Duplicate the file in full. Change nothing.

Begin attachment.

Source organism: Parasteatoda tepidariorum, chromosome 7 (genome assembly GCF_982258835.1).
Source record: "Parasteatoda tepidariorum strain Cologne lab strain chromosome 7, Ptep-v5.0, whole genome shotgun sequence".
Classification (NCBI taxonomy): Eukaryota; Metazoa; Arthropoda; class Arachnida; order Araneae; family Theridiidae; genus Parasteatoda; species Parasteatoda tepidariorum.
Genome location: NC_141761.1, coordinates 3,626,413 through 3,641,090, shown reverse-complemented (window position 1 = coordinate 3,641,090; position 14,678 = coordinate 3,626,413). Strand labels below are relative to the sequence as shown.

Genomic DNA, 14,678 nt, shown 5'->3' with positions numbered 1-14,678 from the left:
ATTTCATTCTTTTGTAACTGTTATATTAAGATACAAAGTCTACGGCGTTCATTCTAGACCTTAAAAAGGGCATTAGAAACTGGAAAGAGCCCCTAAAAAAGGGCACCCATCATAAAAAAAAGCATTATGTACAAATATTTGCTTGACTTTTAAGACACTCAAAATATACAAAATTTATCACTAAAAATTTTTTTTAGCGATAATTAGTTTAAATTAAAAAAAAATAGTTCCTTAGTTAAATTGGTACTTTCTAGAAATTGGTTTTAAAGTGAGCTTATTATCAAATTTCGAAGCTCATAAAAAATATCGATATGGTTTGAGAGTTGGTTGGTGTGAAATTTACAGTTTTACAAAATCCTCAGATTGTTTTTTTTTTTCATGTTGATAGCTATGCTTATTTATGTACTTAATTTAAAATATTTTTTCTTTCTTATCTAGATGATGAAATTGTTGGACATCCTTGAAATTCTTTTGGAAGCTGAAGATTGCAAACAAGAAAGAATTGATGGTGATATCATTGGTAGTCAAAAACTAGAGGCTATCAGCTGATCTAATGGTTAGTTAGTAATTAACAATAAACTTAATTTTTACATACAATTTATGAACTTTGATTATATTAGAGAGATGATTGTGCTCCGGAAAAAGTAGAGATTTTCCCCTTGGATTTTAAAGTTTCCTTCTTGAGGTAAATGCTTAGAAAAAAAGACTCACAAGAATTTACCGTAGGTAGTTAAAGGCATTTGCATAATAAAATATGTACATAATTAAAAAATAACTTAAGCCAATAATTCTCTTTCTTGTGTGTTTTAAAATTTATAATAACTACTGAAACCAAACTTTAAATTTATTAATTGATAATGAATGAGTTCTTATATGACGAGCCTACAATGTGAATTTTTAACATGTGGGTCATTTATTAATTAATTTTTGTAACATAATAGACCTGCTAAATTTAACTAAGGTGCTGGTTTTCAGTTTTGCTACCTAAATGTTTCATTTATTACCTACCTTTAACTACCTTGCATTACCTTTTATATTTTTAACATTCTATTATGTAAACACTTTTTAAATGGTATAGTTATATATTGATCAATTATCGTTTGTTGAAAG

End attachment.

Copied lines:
Source organism: Parasteatoda tepidariorum, chromosome 7 (genome assembly GCF_982258835.1).
Source record: "Parasteatoda tepidariorum strain Cologne lab strain chromosome 7, Ptep-v5.0, whole genome shotgun sequence".
Classification (NCBI taxonomy): Eukaryota; Metazoa; Arthropoda; class Arachnida; order Araneae; family Theridiidae; genus Parasteatoda; species Parasteatoda tepidariorum.
Genome location: NC_141761.1, coordinates 3,626,413 through 3,641,090, shown reverse-complemented (window position 1 = coordinate 3,641,090; position 14,678 = coordinate 3,626,413). Strand labels below are relative to the sequence as shown.

Genomic DNA, 14,678 nt, shown 5'->3' with positions numbered 1-14,678 from the left:
ATTTCATTCTTTTGTAACTGTTATATTAAGATACAAAGTCTACGGCGTTCATTCTAGACCTTAAAAAGGGCATTAGAAACTGGAAAGAGCCCCTAAAAAAGGGCACCCATCATAAAAAAAAGCATTATGTACAAATATTTGCTTGACTTTTAAGACACTCAAAATATACAAAATTTATCACTAAAAATTTTTTTTAGCGATAATTAGTTTAAATTAAAAAAAAATAGTTCCTTAGTTAAATTGGTACTTTCTAGAAATTGGTTTTAAAGTGAGCTTATTATCAAATTTCGAAGCTCATAAAAAATATCGATATGGTTTGAGAGTTGGTTGGTGTGAAATTTACAGTTTTACAAAATCCTCAGATTGTTTTTTTTTTTCATGTTGATAGCTATGCTTATTTATGTACTTAATTTAAAATATTTTTTCTTTCTTATCTAGATGATGAAATTGTTGGACATCCTTGAAATTCTTTTGGAAGCTGAAGATTGCAAACAAGAAAGAATTGATGGTGATATCATTGGTAGTCAAAAACTAGAGGCTATCAGCTGATCTAATGGTTAGTTAGTAATTAACAATAAACTTAATTTTTACATACAATTTATGAACTTTGATTATATTAGAGAGATGATTGTGCTCCGGAAAAAGTAGAGATTTTCCCCTTGGATTTTAAAGTTTCCTTCTTGAGGTAAATGCTTAGAAAAAAAGACTCACAAGAATTTACCGTAGGTAGTTAAAGGCATTTGCATAATAAAATATGTACATAATTAAAAAATAACTTAAGCCAATAATTCTCTTTCTTGTGTGTTTTAAAATTTATAATAACTACTGAAACCAAACTTTAAATTTATTAATTGATAATGAATGAGTTCTTATATGACGAGCCTACAATGTGAATTTTTAACATGTGGGTCATTTATTAATTAATTTTTGTAACATAATAGACCTGCTAAATTTAACTAAGGTGCTGGTTTTCAGTTTTGCTACCTAAATGTTTCATTTATTACCTACCTTTAACTACCTTGCATTACCTTTTATATTTTTAACATTCTATTATGTAAACACTTTTTAAATGGTATAGTTATATATTGATCAATTATCGTTTGTTGAAAG